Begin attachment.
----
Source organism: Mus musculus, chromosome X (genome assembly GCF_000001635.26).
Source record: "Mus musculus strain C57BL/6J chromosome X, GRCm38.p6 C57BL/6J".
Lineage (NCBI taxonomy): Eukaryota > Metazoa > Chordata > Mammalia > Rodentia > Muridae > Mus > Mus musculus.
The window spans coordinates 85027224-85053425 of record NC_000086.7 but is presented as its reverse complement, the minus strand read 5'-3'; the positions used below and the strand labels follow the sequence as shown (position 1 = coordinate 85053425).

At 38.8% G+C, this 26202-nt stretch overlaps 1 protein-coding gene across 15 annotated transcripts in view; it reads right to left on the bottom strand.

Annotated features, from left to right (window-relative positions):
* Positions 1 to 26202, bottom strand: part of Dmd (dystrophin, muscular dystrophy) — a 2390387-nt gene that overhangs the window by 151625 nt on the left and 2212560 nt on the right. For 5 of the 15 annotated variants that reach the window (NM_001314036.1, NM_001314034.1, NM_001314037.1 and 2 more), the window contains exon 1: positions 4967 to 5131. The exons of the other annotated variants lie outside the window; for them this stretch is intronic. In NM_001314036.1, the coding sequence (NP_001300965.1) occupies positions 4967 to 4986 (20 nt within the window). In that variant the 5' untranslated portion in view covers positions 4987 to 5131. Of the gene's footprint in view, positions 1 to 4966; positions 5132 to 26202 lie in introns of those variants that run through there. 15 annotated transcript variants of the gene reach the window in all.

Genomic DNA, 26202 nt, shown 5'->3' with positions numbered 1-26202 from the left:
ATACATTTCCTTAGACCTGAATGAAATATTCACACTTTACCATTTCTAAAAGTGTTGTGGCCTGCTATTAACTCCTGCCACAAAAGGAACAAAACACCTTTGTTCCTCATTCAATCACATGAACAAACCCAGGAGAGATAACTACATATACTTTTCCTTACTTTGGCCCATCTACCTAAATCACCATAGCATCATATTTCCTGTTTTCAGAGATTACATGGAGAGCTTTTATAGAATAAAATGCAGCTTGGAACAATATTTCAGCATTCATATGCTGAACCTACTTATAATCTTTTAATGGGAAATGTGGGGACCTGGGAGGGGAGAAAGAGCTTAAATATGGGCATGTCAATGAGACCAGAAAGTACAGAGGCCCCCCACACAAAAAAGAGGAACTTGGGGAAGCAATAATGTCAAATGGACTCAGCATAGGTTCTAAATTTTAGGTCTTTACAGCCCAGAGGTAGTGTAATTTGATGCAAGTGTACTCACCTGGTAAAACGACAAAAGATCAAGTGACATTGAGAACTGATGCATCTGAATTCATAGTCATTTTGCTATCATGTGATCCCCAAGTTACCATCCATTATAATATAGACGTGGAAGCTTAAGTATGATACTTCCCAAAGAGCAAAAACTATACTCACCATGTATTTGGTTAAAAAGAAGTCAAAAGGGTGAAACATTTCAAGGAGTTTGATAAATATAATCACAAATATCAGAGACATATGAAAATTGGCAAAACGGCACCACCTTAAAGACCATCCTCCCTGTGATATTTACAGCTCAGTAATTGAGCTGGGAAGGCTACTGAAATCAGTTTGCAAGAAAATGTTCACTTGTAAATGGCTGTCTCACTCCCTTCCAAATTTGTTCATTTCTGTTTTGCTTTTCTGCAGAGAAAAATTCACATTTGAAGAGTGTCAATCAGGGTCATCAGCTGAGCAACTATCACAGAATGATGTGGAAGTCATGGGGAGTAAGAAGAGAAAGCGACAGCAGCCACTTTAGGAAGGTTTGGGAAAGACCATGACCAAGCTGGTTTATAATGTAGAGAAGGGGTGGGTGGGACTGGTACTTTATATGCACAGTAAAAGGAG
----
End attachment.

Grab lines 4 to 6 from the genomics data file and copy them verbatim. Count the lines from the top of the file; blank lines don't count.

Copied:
The window spans coordinates 85027224-85053425 of record NC_000086.7 but is presented as its reverse complement, the minus strand read 5'-3'; the positions used below and the strand labels follow the sequence as shown (position 1 = coordinate 85053425).

At 38.8% G+C, this 26202-nt stretch overlaps 1 protein-coding gene across 15 annotated transcripts in view; it reads right to left on the bottom strand.

Annotated features, from left to right (window-relative positions):